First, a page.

MARTHA MARCY MAY MARLENE: Sundance Darling, Spielblog Kindling

31 10 2011

To say what I really want to about Sean Durkin’s MARTHA MARCY MAY MARLENE, I’ve got to reveal some SPOILERS. But for those who choose not to read on, let’s just say that the biggest problem with the film is that ultimately, it doesn’t reveal much.

MMMM jumps back and forth in the story of Martha (Elizabeth Olsen,) taken in by charismatic/monstrous Patrick (John Hawkes,) who keeps young women hostage on his dilapidated rural farm, renaming them as he sees fit – hence ‘Marcy May.’ (I won’t spoil ‘Marlene.’) After escaping Patrick’s cultish group and returning to her estranged family, Martha is forced to confront her demons, and we piece together just what happened on Patrick’s farm, as she does.

Elizabeth Olsen, the star of next week, this week

Martha’s sister Lucy (Sarah Paulson,) who hasn’t seen Martha in two years, doesn’t seem to think it’s fit to pry into where exactly she’s been since last they spoke. Martha claims to be getting over a rough break-up, and leaves it at that. Lucy, either too polite or too self-centered, doesn’t push Martha for details, even as Martha’s behavior turns increasingly bizarre. So while we the viewer watch the depraved conduct of Patrick’s brood in the past tense, every time we return to the present, Lucy fails us, as she fails to break Martha out of her shell.

Because the film opens with Martha fleeing Patrick’s hovel, we can only assume she has good reason to do so. As we jump back again and again, the menacing Patrick comes into focus – but what, with all these flashbacks, do we finally discover about him? Only that he’s a creep, and (surprise!) he has the capacity for violence. In other words, we really learn nothing about him that we can’t already infer from Martha’s escape in the first place. Her whole entire experience with Patrick’s group leads to a senseless murder in the midst of a home invasion. And it’s that violence, evidently, that spurs Martha to fly. But that’s it. If you’re going to construct your indie film on ominous flashbacks, kids, please, let them actually build to something interesting. How many times do I have to say it?!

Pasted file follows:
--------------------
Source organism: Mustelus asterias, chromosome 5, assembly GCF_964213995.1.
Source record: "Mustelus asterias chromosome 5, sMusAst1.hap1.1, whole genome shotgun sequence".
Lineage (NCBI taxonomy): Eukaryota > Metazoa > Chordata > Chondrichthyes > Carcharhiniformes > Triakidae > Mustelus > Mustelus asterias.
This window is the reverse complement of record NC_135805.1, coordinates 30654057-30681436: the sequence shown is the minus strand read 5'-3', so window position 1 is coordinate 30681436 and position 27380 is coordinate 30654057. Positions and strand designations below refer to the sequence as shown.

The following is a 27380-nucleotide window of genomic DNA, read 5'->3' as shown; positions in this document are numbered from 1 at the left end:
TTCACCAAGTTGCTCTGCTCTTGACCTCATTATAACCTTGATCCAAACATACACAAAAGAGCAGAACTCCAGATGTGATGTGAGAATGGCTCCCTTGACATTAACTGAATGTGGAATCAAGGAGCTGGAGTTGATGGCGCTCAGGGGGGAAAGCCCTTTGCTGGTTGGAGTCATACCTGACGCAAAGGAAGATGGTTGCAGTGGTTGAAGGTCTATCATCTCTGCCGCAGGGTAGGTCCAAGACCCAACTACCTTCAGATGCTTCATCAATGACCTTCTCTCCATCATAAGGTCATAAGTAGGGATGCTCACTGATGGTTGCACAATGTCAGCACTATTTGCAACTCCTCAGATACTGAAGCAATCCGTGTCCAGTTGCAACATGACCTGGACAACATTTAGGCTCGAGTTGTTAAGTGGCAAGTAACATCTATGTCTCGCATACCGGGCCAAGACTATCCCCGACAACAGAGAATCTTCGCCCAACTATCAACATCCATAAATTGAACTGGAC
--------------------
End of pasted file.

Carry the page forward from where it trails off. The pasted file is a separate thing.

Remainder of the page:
John Hawkes (left) and members of his FULL HOUSE... Olsen Twins joke FTW!

After much portentous dawdling, the final scene in MMMM, the big twist, is that after two hours of ‘Non-Inquisitive Sister’ not asking ‘Obviously-Fucked-Up Sister’ where exactly she’s been, Lucy convinces Martha to go to a treatment center. And in the car on the way to rehab, we see Patrick’s SUV on the roadside. It pulls out behind Lucy’s car, begins tailing them – and just as Martha turns to look over her shoulder, panicked, we cut to black. The end. No doubt this is the reason MARTHA MARCY MAY MARLENE received distribution. It’s an anti-climax that will get people talking (even if it’s nothing you didn’t see in the final episode of THE SOPRANOS.) Perhaps the whole point of the film is that Martha’s refusal/inability to discuss what happened is what makes her vulnerable to the vengeance of Patrick; the act of retribution itself doesn’t matter, and so is withheld. If only Martha had told Lucy where she’d been, and what had happened to her, then they could have stayed safe. D’oh.

Except, of course, that Lucy – were she not a frustratingly thin character – would have gotten this information out of her sister already, if not in the moments immediately after picking up Martha in Upstate Nowhere, then certainly after the scene in which Martha curls up at the foot of her bed as she and her husband are mid-intercourse. I mean, if that doesn’t force you to shake the shit out of your kid sister until she comes clean, really, what will? It’s a funny scene – but in a film with zero sense of humor, should we assume it’s intentionally funny?